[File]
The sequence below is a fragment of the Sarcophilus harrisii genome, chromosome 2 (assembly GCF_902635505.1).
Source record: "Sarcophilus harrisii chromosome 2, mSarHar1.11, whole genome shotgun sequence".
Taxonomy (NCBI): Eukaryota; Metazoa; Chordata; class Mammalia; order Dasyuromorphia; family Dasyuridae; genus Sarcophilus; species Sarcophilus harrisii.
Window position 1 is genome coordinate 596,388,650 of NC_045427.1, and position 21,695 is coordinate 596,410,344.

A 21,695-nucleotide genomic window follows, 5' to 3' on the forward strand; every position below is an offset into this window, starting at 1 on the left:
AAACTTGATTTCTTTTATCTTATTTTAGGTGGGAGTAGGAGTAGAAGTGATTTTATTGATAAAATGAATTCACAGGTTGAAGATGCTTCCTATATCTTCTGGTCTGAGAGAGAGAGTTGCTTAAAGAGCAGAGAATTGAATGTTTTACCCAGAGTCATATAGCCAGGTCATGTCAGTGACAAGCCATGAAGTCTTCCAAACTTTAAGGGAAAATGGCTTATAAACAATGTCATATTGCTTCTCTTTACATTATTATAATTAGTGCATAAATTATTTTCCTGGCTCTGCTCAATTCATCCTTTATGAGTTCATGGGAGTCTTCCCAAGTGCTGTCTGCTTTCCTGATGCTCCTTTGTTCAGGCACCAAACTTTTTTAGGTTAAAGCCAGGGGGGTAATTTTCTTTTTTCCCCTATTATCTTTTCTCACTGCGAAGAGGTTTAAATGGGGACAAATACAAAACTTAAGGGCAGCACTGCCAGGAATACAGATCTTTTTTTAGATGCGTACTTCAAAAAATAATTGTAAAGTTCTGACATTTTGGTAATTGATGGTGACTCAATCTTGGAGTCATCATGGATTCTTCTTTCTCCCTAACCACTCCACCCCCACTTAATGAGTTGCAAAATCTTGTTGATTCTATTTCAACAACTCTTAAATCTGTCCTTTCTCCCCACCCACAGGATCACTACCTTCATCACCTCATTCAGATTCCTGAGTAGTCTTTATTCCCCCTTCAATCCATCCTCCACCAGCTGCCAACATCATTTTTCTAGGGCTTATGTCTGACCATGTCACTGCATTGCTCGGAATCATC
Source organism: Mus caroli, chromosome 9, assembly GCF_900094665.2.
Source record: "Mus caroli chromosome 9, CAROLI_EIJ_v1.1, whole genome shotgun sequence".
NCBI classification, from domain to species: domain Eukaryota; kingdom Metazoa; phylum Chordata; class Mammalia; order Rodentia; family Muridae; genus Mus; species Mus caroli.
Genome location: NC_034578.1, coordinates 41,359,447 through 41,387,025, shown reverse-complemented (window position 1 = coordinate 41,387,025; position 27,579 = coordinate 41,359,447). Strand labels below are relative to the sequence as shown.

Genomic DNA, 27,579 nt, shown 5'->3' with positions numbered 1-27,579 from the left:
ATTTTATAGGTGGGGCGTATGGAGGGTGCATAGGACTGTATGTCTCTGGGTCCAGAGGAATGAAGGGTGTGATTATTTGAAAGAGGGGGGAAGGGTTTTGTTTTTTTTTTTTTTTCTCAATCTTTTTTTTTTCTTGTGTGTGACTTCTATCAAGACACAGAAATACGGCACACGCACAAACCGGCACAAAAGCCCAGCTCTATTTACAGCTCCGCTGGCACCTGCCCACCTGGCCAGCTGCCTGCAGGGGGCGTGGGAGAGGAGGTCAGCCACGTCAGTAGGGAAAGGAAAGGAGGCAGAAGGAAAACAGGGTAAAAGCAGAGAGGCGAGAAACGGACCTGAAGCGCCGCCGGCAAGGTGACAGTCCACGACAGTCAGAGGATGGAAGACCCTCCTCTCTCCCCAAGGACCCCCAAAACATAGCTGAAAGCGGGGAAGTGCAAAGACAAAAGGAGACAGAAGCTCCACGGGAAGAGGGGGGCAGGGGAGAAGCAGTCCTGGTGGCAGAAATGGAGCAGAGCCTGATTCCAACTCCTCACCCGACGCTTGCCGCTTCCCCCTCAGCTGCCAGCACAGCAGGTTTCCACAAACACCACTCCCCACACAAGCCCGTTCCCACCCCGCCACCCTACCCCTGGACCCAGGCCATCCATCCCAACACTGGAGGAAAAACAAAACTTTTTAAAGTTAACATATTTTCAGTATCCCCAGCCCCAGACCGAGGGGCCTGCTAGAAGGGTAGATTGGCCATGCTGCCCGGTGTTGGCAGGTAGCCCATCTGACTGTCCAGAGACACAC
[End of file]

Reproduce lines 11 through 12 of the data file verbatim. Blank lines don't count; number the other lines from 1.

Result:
Genomic DNA, 27,579 nt, shown 5'->3' with positions numbered 1-27,579 from the left:
ATTTTATAGGTGGGGCGTATGGAGGGTGCATAGGACTGTATGTCTCTGGGTCCAGAGGAATGAAGGGTGTGATTATTTGAAAGAGGGGGGAAGGGTTTTGTTTTTTTTTTTTTTTCTCAATCTTTTTTTTTTCTTGTGTGTGACTTCTATCAAGACACAGAAATACGGCACACGCACAAACCGGCACAAAAGCCCAGCTCTATTTACAGCTCCGCTGGCACCTGCCCACCTGGCCAGCTGCCTGCAGGGGGCGTGGGAGAGGAGGTCAGCCACGTCAGTAGGGAAAGGAAAGGAGGCAGAAGGAAAACAGGGTAAAAGCAGAGAGGCGAGAAACGGACCTGAAGCGCCGCCGGCAAGGTGACAGTCCACGACAGTCAGAGGATGGAAGACCCTCCTCTCTCCCCAAGGACCCCCAAAACATAGCTGAAAGCGGGGAAGTGCAAAGACAAAAGGAGACAGAAGCTCCACGGGAAGAGGGGGGCAGGGGAGAAGCAGTCCTGGTGGCAGAAATGGAGCAGAGCCTGATTCCAACTCCTCACCCGACGCTTGCCGCTTCCCCCTCAGCTGCCAGCACAGCAGGTTTCCACAAACACCACTCCCCACACAAGCCCGTTCCCACCCCGCCACCCTACCCCTGGACCCAGGCCATCCATCCCAACACTGGAGGAAAAACAAAACTTTTTAAAGTTAACATATTTTCAGTATCCCCAGCCCCAGACCGAGGGGCCTGCTAGAAGGGTAGATTGGCCATGCTGCCCGGTGTTGGCAGGTAGCCCATCTGACTGTCCAGAGACACAC